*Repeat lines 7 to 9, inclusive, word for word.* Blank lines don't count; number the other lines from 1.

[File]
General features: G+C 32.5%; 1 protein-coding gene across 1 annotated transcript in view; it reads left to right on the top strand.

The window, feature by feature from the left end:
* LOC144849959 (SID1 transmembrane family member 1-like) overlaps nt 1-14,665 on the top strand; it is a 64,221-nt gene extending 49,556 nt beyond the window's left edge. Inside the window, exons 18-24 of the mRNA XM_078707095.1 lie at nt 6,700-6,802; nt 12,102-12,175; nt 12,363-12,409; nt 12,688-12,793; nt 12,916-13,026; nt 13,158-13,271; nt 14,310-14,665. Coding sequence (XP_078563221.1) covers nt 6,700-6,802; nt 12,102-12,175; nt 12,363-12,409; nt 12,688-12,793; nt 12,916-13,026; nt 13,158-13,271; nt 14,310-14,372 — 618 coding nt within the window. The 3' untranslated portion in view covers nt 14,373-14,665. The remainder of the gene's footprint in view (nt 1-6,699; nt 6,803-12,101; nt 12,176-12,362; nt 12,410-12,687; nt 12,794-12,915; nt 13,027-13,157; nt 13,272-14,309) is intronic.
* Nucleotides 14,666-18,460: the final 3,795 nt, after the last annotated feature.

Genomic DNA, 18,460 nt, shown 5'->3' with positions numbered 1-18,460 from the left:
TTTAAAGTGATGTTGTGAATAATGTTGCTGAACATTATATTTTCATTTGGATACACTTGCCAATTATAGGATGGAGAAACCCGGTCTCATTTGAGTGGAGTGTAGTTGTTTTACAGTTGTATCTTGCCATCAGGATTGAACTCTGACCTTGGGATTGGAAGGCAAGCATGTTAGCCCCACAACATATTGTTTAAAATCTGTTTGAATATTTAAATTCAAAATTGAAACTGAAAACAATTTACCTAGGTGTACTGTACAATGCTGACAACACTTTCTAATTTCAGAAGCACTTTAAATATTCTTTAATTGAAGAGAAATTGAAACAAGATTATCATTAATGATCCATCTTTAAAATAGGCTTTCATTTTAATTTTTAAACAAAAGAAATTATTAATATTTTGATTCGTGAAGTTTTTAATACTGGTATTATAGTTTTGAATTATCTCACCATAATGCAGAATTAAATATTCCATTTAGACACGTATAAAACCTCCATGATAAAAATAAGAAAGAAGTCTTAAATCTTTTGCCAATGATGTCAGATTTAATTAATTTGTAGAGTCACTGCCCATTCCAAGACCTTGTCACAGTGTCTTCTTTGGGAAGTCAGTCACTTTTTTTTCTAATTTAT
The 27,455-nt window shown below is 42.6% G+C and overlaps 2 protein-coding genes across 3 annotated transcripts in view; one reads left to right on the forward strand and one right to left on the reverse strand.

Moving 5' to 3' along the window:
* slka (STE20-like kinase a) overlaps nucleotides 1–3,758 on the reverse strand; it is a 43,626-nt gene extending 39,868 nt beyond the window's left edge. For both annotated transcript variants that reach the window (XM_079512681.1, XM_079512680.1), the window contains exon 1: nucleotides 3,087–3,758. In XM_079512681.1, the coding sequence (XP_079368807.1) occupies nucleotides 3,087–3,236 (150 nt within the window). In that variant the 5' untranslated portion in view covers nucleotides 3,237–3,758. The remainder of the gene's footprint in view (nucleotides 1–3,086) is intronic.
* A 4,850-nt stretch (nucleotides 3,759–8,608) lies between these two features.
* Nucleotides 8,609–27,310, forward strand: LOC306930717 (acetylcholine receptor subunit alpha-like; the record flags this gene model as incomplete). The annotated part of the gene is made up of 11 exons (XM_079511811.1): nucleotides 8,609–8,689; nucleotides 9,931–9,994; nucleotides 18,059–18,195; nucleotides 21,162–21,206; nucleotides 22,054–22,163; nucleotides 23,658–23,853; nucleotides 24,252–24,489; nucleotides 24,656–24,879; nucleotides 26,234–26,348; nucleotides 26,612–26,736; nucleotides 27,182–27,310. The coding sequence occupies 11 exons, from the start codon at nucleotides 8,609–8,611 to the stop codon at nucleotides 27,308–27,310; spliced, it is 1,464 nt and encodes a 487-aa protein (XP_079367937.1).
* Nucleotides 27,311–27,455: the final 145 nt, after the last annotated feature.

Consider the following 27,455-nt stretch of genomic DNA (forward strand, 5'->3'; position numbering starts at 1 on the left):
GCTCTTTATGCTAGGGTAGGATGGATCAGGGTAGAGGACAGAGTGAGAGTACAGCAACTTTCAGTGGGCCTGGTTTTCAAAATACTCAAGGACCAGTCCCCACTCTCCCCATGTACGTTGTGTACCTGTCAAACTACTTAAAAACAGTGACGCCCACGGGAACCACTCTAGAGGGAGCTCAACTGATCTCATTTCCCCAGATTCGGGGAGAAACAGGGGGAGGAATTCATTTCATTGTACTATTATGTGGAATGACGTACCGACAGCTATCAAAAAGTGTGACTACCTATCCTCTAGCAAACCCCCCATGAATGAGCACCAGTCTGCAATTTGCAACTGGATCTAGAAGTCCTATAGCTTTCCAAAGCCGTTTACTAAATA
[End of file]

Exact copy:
The 27,455-nt window shown below is 42.6% G+C and overlaps 2 protein-coding genes across 3 annotated transcripts in view; one reads left to right on the forward strand and one right to left on the reverse strand.

Moving 5' to 3' along the window:
* slka (STE20-like kinase a) overlaps nucleotides 1–3,758 on the reverse strand; it is a 43,626-nt gene extending 39,868 nt beyond the window's left edge. For both annotated transcript variants that reach the window (XM_079512681.1, XM_079512680.1), the window contains exon 1: nucleotides 3,087–3,758. In XM_079512681.1, the coding sequence (XP_079368807.1) occupies nucleotides 3,087–3,236 (150 nt within the window). In that variant the 5' untranslated portion in view covers nucleotides 3,237–3,758. The remainder of the gene's footprint in view (nucleotides 1–3,086) is intronic.